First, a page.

Thursday, September 27, 2007

In my childhood, I preferred the darkness

Odd Nerdrum

Just picked up the newest book of the collected works of Norwegian painter Odd Nerdrum, Themes.














My god, his work is frightening. His paintings stir something visceral inside that is familiar but also uncomfortable in its menace. I haven't been this drawn to, yet freaked out by, painted images for some time. Woman with Child in particular is haunting me. Apologies, I can't find a pic, but trust me, go to the bookstore, find this book, and look at this painting and you will understand. And while you're at it, check out the final series, Void, in the conclusion of the book. I actually want to sleep with the lights on.

I think humans are trained to think of graphic violence or sexual depravity when they think of something visually threatening. I don't see many overt sexual overtones in most of Nerdrum's work, but yes, there is a subtle violence present, a promise of something that raises the hackles. There is the slight flicker of the foreboding, recognized by our primitive monkey brain -- a strangely curled set of fingers, the shadowy wisps that trail across a face, a filmy presence in an odd shadow, the unidentifiable expression on a person's face as they are embracing another -- that make these images sear themselves into your memory as not quite right.

I like too that in Nerdrum's work the body and its natural functions -- erections, defecation, even aging -- are used to jolt us out of our tidy complacency. His blighted landscapes also do much to increase the overall disquiet. This unease doesn't stop at episodic pieces; there are quite a few portraits in Themes, and truly, his portraits are some of the most difficult of his work for their raw and direct humanity.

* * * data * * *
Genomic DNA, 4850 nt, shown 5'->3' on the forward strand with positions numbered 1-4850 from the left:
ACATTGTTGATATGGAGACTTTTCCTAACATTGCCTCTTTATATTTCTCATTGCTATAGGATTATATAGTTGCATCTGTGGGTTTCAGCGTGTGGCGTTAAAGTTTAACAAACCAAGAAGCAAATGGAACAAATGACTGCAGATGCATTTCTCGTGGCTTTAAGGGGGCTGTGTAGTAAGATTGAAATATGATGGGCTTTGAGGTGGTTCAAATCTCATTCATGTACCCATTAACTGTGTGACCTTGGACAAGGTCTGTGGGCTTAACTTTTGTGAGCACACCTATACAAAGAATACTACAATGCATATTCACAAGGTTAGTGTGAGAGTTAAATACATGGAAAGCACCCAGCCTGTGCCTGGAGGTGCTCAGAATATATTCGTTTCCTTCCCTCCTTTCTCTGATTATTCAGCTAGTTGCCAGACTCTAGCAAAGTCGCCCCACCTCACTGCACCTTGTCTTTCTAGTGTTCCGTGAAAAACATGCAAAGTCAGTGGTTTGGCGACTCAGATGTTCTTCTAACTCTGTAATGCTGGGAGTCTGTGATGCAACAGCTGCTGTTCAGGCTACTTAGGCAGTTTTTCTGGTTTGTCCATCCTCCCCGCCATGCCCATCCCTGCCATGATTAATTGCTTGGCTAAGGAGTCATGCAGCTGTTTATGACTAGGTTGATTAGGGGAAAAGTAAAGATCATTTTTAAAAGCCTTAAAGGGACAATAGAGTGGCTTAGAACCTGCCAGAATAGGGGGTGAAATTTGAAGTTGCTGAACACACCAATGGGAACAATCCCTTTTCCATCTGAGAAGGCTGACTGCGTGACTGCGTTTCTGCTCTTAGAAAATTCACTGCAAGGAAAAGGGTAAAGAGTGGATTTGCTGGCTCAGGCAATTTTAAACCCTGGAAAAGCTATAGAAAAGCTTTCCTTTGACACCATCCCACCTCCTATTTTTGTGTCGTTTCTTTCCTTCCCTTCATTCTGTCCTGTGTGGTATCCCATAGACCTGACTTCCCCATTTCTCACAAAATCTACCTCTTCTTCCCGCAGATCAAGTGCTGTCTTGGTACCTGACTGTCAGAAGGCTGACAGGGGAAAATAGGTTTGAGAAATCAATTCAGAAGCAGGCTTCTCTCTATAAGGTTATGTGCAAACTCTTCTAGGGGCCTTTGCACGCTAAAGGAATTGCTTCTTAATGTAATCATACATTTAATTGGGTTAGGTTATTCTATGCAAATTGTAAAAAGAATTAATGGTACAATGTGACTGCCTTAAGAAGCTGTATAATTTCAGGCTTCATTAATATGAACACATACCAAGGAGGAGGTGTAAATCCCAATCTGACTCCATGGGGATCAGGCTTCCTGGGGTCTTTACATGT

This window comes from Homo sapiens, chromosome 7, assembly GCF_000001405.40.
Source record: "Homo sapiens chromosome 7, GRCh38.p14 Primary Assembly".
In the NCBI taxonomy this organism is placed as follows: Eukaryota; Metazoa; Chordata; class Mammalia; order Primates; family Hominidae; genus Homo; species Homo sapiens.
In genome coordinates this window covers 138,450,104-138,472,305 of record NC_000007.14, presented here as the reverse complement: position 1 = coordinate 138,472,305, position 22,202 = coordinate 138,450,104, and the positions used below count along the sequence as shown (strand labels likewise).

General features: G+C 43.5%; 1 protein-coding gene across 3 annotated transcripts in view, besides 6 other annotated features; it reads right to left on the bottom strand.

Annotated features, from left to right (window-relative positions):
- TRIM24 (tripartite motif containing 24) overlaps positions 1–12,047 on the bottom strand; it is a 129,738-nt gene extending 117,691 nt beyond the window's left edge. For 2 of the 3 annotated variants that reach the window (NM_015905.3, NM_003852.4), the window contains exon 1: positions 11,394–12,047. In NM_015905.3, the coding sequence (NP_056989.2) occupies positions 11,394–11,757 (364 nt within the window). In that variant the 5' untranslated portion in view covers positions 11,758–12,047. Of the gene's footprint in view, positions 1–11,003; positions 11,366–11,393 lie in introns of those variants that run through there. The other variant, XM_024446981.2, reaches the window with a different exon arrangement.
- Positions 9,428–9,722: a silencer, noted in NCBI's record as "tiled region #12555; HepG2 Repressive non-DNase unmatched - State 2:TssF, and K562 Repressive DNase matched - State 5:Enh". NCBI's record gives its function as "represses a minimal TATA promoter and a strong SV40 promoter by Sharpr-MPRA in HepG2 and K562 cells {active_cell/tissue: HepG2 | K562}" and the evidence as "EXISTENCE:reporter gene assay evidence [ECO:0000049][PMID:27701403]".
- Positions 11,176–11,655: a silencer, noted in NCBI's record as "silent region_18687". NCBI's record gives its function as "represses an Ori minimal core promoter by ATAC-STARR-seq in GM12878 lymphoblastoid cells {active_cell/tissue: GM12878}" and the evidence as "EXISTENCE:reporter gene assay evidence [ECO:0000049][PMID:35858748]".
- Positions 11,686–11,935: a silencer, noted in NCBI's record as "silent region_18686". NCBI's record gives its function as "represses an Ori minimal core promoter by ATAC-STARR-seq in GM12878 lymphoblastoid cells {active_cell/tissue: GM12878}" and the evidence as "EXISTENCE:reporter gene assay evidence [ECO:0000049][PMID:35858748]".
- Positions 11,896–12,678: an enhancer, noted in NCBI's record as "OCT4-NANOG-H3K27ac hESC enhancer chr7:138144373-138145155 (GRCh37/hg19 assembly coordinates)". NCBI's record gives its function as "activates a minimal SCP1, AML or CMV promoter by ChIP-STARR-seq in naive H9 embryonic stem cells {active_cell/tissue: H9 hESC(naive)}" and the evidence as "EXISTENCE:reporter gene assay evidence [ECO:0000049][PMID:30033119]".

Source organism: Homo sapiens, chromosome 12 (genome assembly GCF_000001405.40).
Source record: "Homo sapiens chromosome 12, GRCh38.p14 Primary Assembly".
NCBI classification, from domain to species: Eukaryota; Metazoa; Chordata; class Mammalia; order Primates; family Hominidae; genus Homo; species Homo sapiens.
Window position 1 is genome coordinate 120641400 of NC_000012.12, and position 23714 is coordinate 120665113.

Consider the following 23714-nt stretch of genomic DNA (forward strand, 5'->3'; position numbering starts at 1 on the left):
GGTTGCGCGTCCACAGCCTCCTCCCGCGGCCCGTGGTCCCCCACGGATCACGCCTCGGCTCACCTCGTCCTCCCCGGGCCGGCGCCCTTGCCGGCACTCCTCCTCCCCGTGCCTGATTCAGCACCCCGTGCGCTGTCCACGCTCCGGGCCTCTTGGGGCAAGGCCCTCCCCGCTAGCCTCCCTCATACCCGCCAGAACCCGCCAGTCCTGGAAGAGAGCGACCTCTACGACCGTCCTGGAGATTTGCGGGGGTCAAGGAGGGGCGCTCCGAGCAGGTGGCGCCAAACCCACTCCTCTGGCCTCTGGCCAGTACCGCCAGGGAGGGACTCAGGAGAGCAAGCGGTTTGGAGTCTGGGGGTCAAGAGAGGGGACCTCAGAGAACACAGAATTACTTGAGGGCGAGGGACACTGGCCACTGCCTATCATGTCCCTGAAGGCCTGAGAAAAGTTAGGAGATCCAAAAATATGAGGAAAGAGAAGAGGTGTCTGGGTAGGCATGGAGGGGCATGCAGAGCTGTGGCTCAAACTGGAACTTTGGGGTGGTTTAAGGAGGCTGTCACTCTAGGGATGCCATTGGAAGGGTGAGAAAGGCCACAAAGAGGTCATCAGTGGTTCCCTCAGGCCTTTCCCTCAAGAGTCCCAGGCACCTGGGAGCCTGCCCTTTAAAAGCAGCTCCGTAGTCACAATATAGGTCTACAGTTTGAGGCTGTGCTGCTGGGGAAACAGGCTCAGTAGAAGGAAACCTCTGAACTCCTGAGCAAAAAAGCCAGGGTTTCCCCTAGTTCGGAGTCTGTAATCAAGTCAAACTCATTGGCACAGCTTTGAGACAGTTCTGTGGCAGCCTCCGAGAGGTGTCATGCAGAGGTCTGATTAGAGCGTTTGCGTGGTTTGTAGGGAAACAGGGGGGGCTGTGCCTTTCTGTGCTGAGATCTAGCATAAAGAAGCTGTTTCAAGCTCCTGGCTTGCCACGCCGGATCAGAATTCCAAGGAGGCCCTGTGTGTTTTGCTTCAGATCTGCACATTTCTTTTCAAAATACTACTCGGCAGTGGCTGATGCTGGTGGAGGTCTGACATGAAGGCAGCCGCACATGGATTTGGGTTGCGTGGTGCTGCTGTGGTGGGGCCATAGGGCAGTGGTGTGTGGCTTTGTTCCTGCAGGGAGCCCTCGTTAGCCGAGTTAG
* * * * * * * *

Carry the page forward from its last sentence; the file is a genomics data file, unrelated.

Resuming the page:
But at the core, the essence, Nerdrum's paintings violate with one final, traumatic twinge: that of almost unbearable beauty.

Nerdrum is so very good -- I feel like his subjects have every dark taint on their souls painted on their flesh, and if they could speak you wouldn't want to hear what was being said. To accomplish this with mere paint and cloth, amazing.

Labels:

3 Comments:

Blogger Knaak said...

Spirituality Lesson 1:

Odd Nerdrum is a good mixer with Radiohead's Kid-A album.

And chase it with:

http://bsd.miki.eu.org/gallery/Beksinski/beks28


And then meditate on something you've lost

And proceed to contemplate the losses of others-

innocence, trust

those vast empty plains!

September 27, 2007 at 8:35:00 PM PDT  
Blogger PESCADOR said...

thanks, i did not know the painter and i liked a lot
peace

September 28, 2007 at 12:07:00 PM PDT  
Blogger Patrick said...

So as it would appear, I'm missing the July track ("The Most Beautiful Girls in the World", "Metaphorical Love Song", or "A Passport and No Tears"), June ("Saint Petersburg, October '69", "Spaceball Ricochet", or "Before Positive Was Negative", and May ("Some Things Last A Long Time", "Shelf Life", or "Playboy Mansion"). I might be missing April too. I don't remember and J's blog doesn't go back that far.

J on vinyl must be wonderful. I've never seen it before.

September 29, 2007 at 12:49:00 AM PDT  

Post a Comment

<< Home